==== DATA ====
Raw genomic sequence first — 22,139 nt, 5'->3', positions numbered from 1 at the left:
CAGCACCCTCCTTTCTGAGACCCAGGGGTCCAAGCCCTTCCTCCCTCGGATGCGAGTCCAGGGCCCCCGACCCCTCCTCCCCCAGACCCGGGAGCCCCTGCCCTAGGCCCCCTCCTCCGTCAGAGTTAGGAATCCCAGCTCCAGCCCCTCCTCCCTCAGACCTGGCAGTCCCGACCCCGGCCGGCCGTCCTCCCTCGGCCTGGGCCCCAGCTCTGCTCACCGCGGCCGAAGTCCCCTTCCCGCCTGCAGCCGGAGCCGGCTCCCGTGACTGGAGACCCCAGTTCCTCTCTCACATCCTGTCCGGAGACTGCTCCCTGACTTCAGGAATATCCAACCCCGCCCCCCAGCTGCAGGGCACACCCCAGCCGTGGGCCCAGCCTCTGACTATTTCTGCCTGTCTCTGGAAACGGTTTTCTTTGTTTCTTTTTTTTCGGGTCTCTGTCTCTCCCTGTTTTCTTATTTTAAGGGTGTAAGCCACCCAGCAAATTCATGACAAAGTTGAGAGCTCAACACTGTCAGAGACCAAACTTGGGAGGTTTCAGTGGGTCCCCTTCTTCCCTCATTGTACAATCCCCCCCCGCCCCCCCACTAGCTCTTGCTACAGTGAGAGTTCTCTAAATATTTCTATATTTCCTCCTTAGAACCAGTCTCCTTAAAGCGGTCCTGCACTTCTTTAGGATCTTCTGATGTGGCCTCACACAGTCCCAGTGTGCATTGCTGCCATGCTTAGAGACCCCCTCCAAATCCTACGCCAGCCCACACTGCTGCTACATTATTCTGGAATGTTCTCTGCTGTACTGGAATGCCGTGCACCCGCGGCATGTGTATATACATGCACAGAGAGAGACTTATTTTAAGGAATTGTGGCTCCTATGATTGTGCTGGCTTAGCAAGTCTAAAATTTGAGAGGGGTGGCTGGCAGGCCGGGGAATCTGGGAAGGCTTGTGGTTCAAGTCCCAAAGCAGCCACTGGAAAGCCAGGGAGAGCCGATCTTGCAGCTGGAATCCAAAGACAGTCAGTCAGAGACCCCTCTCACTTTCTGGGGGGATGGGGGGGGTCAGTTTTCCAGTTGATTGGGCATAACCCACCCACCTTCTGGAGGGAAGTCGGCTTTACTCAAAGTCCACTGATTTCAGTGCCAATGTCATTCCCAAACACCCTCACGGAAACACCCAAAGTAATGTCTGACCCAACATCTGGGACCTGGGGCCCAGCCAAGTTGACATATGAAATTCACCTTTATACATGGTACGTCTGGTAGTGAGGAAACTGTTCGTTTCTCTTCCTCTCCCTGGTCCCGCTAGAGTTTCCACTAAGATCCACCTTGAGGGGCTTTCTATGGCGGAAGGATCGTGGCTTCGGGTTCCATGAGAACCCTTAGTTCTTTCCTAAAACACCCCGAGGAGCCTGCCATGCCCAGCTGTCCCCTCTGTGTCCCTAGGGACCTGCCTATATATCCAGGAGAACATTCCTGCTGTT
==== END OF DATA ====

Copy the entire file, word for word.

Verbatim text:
Raw genomic sequence first — 22,139 nt, 5'->3', positions numbered from 1 at the left:
CAGCACCCTCCTTTCTGAGACCCAGGGGTCCAAGCCCTTCCTCCCTCGGATGCGAGTCCAGGGCCCCCGACCCCTCCTCCCCCAGACCCGGGAGCCCCTGCCCTAGGCCCCCTCCTCCGTCAGAGTTAGGAATCCCAGCTCCAGCCCCTCCTCCCTCAGACCTGGCAGTCCCGACCCCGGCCGGCCGTCCTCCCTCGGCCTGGGCCCCAGCTCTGCTCACCGCGGCCGAAGTCCCCTTCCCGCCTGCAGCCGGAGCCGGCTCCCGTGACTGGAGACCCCAGTTCCTCTCTCACATCCTGTCCGGAGACTGCTCCCTGACTTCAGGAATATCCAACCCCGCCCCCCAGCTGCAGGGCACACCCCAGCCGTGGGCCCAGCCTCTGACTATTTCTGCCTGTCTCTGGAAACGGTTTTCTTTGTTTCTTTTTTTTCGGGTCTCTGTCTCTCCCTGTTTTCTTATTTTAAGGGTGTAAGCCACCCAGCAAATTCATGACAAAGTTGAGAGCTCAACACTGTCAGAGACCAAACTTGGGAGGTTTCAGTGGGTCCCCTTCTTCCCTCATTGTACAATCCCCCCCCGCCCCCCCACTAGCTCTTGCTACAGTGAGAGTTCTCTAAATATTTCTATATTTCCTCCTTAGAACCAGTCTCCTTAAAGCGGTCCTGCACTTCTTTAGGATCTTCTGATGTGGCCTCACACAGTCCCAGTGTGCATTGCTGCCATGCTTAGAGACCCCCTCCAAATCCTACGCCAGCCCACACTGCTGCTACATTATTCTGGAATGTTCTCTGCTGTACTGGAATGCCGTGCACCCGCGGCATGTGTATATACATGCACAGAGAGAGACTTATTTTAAGGAATTGTGGCTCCTATGATTGTGCTGGCTTAGCAAGTCTAAAATTTGAGAGGGGTGGCTGGCAGGCCGGGGAATCTGGGAAGGCTTGTGGTTCAAGTCCCAAAGCAGCCACTGGAAAGCCAGGGAGAGCCGATCTTGCAGCTGGAATCCAAAGACAGTCAGTCAGAGACCCCTCTCACTTTCTGGGGGGATGGGGGGGGTCAGTTTTCCAGTTGATTGGGCATAACCCACCCACCTTCTGGAGGGAAGTCGGCTTTACTCAAAGTCCACTGATTTCAGTGCCAATGTCATTCCCAAACACCCTCACGGAAACACCCAAAGTAATGTCTGACCCAACATCTGGGACCTGGGGCCCAGCCAAGTTGACATATGAAATTCACCTTTATACATGGTACGTCTGGTAGTGAGGAAACTGTTCGTTTCTCTTCCTCTCCCTGGTCCCGCTAGAGTTTCCACTAAGATCCACCTTGAGGGGCTTTCTATGGCGGAAGGATCGTGGCTTCGGGTTCCATGAGAACCCTTAGTTCTTTCCTAAAACACCCCGAGGAGCCTGCCATGCCCAGCTGTCCCCTCTGTGTCCCTAGGGACCTGCCTATATATCCAGGAGAACATTCCTGCTGTT